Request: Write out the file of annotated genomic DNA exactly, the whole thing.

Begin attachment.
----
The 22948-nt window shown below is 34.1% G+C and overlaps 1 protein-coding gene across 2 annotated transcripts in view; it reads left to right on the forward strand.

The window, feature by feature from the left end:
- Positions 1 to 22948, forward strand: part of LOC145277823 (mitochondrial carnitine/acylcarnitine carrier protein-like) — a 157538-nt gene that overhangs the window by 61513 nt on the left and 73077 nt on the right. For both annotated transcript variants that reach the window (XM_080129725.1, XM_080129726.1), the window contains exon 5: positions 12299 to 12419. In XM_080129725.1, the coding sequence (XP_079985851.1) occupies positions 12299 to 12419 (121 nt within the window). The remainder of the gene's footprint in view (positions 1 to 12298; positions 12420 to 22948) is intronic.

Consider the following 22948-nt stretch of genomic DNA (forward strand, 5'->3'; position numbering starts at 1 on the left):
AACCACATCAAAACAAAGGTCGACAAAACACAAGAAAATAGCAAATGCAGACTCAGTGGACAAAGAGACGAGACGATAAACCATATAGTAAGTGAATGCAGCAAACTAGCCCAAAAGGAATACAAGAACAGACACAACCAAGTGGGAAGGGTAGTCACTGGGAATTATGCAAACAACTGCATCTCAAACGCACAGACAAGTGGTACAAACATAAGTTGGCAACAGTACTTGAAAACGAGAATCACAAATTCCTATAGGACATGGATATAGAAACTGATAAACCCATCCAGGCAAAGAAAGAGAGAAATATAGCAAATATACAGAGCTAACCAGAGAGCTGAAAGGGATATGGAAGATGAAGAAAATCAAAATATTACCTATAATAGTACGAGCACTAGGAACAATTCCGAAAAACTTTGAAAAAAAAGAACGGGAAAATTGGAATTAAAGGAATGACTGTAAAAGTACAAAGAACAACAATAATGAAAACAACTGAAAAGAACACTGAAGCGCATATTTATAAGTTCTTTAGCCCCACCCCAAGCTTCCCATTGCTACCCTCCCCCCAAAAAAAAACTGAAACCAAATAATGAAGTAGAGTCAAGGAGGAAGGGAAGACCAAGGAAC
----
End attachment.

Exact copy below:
The 22948-nt window shown below is 34.1% G+C and overlaps 1 protein-coding gene across 2 annotated transcripts in view; it reads left to right on the forward strand.

The window, feature by feature from the left end:
- Positions 1 to 22948, forward strand: part of LOC145277823 (mitochondrial carnitine/acylcarnitine carrier protein-like) — a 157538-nt gene that overhangs the window by 61513 nt on the left and 73077 nt on the right. For both annotated transcript variants that reach the window (XM_080129725.1, XM_080129726.1), the window contains exon 5: positions 12299 to 12419. In XM_080129725.1, the coding sequence (XP_079985851.1) occupies positions 12299 to 12419 (121 nt within the window). The remainder of the gene's footprint in view (positions 1 to 12298; positions 12420 to 22948) is intronic.

Consider the following 22948-nt stretch of genomic DNA (forward strand, 5'->3'; position numbering starts at 1 on the left):
AACCACATCAAAACAAAGGTCGACAAAACACAAGAAAATAGCAAATGCAGACTCAGTGGACAAAGAGACGAGACGATAAACCATATAGTAAGTGAATGCAGCAAACTAGCCCAAAAGGAATACAAGAACAGACACAACCAAGTGGGAAGGGTAGTCACTGGGAATTATGCAAACAACTGCATCTCAAACGCACAGACAAGTGGTACAAACATAAGTTGGCAACAGTACTTGAAAACGAGAATCACAAATTCCTATAGGACATGGATATAGAAACTGATAAACCCATCCAGGCAAAGAAAGAGAGAAATATAGCAAATATACAGAGCTAACCAGAGAGCTGAAAGGGATATGGAAGATGAAGAAAATCAAAATATTACCTATAATAGTACGAGCACTAGGAACAATTCCGAAAAACTTTGAAAAAAAAGAACGGGAAAATTGGAATTAAAGGAATGACTGTAAAAGTACAAAGAACAACAATAATGAAAACAACTGAAAAGAACACTGAAGCGCATATTTATAAGTTCTTTAGCCCCACCCCAAGCTTCCCATTGCTACCCTCCCCCCAAAAAAAAACTGAAACCAAATAATGAAGTAGAGTCAAGGAGGAAGGGAAGACCAAGGAAC